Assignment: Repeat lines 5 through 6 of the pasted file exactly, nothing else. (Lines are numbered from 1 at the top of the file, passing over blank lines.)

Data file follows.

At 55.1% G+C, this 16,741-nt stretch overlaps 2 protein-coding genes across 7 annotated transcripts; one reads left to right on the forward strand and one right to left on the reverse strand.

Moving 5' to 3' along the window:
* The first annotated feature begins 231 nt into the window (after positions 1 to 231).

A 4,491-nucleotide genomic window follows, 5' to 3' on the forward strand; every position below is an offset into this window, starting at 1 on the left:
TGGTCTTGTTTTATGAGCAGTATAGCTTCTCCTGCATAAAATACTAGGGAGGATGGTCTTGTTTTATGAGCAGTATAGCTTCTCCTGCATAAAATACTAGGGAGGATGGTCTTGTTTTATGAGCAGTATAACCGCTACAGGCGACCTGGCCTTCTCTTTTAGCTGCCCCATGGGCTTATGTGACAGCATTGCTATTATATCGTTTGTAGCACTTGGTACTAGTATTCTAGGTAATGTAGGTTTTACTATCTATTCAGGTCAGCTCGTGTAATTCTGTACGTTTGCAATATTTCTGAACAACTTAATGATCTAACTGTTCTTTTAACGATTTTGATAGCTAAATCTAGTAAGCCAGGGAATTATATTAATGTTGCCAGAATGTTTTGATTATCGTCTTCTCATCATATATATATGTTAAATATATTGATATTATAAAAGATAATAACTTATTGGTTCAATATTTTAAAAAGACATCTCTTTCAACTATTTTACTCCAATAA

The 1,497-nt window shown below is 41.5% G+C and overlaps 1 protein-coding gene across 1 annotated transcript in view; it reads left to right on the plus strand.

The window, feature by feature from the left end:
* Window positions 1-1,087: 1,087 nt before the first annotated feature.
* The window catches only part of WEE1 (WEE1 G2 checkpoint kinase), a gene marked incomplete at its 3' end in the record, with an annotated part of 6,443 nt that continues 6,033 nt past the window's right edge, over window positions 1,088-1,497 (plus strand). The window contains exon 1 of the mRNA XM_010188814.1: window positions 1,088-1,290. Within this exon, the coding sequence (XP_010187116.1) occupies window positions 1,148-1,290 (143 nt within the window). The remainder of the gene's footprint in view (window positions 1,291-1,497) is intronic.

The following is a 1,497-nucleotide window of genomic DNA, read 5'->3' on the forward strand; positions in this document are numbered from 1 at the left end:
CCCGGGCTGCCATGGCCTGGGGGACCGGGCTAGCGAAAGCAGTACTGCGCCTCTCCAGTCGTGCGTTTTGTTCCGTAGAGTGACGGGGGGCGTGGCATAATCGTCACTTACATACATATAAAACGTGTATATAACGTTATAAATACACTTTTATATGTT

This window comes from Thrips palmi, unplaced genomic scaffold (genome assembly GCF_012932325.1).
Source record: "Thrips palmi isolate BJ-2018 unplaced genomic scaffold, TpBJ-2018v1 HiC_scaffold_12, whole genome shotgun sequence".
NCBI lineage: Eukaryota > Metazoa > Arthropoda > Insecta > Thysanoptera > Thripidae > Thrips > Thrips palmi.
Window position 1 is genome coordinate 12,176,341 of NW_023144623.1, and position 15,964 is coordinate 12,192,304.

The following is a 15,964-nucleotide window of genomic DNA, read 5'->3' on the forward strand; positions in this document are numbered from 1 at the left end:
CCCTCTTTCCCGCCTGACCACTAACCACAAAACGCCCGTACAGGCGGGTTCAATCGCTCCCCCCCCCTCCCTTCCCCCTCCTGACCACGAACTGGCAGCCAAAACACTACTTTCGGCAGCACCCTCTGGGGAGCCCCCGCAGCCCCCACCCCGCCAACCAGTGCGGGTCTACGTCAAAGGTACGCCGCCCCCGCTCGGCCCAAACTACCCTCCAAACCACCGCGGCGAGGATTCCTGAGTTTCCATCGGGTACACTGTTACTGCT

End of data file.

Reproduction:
TGGTCTTGTTTTATGAGCAGTATAGCTTCTCCTGCATAAAATACTAGGGAGGATGGTCTTGTTTTATGAGCAGTATAGCTTCTCCTGCATAAAATACTAGGGAGGATGGTCTTGTTTTATGAGCAGTATAACCGCTACAGGCGACCTGGCCTTCTCTTTTAGCTGCCCCATGGGCTTATGTGACAGCATTGCTATTATATCGTTTGTAGCACTTGGTACTAGTATTCTAGGTAATGTAGGTTTTACTATCTATTCAGGTCAGCTCGTGTAATTCTGTACGTTTGCAATATTTCTGAACAACTTAATGATCTAACTGTTCTTTTAACGATTTTGATAGCTAAATCTAGTAAGCCAGGGAATTATATTAATGTTGCCAGAATGTTTTGATTATCGTCTTCTCATCATATATATATGTTAAATATATTGATATTATAAAAGATAATAACTTATTGGTTCAATATTTTAAAAAGACATCTCTTTCAACTATTTTACTCCAATAA

The 1,497-nt window shown below is 41.5% G+C and overlaps 1 protein-coding gene across 1 annotated transcript in view; it reads left to right on the plus strand.